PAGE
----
Creamy sauces are divine — but not always the easiest on your waistline or heart health. Instead of using cream or half-and-half in a recipe, opt for low-fat buttermilk or whole milk. They both make for ideal substitutes for cream in pancakes, scones and biscuits.
If you're looking to thicken a soup or stew, use a cornstarch slurry consisting of cornstarch mixed in a small amount of water or opt for mashing boiled potatoes and stirring them in.
5. Swap Out Fat and Sugar in Baked Goods
Use applesauce instead of butter or oil in homemade muffins, bread, brownies and cookies. Not only will you reduce the fat content in your baked goods, but you'll also benefit from some added fiber and natural sweetness. Start by replacing half the fat in a baking recipe with applesauce.
If applesauce isn't your thing, mashed bananas and sweet potatoes are also great substitutes for butter in baked goods. They also naturally sweeten your recipe, which means you can cut down on the amount of refined sugar you pour into the batter.
To further reduce the sugar content in your baked goods, choose healthier, low glycemic substitutes for refined sugar such as dates. A May 2011 study in Nutrition Journal found that dates don't spike people's blood sugar significantly, making them an ideal choice of sweetener for people with diabetes as part of a healthy, balanced diet.
6. Cook en Papillote
You're putting all this time into your kitchen, so why not impress your friends with an elegant, healthy meal? Cooking en papillote involves making food in a packet such as foil or parchment paper — and the method will surely make you look like a master chef.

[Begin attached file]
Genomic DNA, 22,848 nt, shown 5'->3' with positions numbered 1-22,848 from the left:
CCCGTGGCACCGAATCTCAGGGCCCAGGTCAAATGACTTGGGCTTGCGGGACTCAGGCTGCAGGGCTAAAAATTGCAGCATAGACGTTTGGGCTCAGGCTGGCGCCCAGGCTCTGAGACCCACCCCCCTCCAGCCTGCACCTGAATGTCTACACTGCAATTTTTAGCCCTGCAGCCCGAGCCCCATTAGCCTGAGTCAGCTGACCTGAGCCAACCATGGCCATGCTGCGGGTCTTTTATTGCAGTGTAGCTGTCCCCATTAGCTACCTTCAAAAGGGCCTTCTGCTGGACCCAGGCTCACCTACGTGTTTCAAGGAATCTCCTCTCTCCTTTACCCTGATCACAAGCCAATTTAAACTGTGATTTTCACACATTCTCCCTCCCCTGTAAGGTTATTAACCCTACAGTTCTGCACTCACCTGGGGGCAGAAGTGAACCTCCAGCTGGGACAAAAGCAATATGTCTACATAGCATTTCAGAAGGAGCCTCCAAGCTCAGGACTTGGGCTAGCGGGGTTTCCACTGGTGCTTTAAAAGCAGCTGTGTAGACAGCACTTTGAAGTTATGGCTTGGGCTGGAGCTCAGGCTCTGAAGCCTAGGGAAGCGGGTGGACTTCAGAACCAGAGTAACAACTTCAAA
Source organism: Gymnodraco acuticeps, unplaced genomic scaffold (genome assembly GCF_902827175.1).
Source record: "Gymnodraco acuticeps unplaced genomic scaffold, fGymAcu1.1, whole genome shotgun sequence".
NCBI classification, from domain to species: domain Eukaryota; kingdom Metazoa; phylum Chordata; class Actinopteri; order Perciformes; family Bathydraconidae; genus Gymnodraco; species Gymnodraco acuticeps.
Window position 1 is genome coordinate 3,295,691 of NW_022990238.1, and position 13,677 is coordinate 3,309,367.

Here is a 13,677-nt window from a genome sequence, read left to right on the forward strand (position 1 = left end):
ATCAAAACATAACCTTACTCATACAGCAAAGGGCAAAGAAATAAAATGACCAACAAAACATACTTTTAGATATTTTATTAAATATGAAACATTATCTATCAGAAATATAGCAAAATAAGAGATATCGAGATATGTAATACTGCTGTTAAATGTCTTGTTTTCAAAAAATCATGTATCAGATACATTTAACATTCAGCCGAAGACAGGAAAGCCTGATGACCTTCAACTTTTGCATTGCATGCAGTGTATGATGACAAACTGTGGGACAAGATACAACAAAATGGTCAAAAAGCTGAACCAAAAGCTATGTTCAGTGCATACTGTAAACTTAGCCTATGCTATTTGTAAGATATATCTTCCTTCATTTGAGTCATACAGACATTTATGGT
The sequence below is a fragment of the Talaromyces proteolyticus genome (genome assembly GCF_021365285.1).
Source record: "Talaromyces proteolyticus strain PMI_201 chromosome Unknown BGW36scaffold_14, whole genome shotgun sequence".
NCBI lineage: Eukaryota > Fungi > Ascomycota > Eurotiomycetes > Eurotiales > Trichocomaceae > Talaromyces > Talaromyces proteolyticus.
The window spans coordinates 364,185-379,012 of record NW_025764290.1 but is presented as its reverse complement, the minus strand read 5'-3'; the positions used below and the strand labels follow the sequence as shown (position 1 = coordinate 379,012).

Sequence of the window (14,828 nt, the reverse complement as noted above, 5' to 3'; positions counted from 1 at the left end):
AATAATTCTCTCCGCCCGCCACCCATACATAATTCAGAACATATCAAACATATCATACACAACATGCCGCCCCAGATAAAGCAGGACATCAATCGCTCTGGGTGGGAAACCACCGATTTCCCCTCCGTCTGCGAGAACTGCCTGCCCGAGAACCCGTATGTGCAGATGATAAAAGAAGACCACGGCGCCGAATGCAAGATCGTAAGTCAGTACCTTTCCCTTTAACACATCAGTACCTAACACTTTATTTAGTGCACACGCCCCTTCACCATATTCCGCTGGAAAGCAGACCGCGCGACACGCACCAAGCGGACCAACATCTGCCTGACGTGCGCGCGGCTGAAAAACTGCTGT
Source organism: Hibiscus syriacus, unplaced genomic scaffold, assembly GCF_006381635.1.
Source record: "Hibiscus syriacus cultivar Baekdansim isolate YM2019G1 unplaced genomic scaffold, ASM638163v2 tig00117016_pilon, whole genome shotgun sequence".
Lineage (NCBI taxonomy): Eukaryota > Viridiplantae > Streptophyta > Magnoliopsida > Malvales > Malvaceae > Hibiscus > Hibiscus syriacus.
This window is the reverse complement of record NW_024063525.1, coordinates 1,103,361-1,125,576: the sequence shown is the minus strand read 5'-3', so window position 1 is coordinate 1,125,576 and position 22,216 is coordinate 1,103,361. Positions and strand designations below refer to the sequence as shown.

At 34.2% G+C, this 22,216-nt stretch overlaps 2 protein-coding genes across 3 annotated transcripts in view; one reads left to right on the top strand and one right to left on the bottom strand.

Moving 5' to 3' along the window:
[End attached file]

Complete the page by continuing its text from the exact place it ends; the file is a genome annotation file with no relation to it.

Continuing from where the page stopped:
All you have to do to cook en papillote is lay a delicate fish, such as flounder, on a sheet of parchment with herbs and spices (try fresh thyme, marjoram, salt and pepper) and then surround it with slices of lemon, carrot and zucchini and a splash of chicken broth. Then fold it up and bake it in the oven.
"You'll have an elegant and easy dish packed with moisture, flavor, color, fragrance and nutrition," says Beth McCarthy, a chef, certified yoga therapist and nutrition health coach from Colorado Springs, Colorado.
7. Use a Beer Marinade
Marinate plain proteins, such as chicken breast or flank steak, in a flavorful mix of spices, herbs, citrus or vinegar and olive oil. And try low-sodium soy sauce, chopped garlic, lemon juice, olive oil and grated ginger for chicken or shrimp. The marinade penetrates the protein and creates a tender entrée while eliminating the need for sugary barbecue sauce, fat-filled ranch or batter-frying.
If you add a splash of beer to that marinade, you could help reduce the formation of potentially cancerous substances in grilled meats, determined research published in a March 2014 issue of the Journal of Agricultural and Food Chemistry. Beer reduces the amount of polycyclic aromatic hydrocarbons (PAHs) that can form when meats are cooked at very high temperatures.
8. Cook in Stock or Bone Broth
A box (or can) of low-sodium chicken or vegetable stock transforms plain brown rice, quinoa and buckwheat. Use it in lieu of water to cook these grains as a side dish for grilled or roasted meats or to serve under a flavorful veggie stir-fry.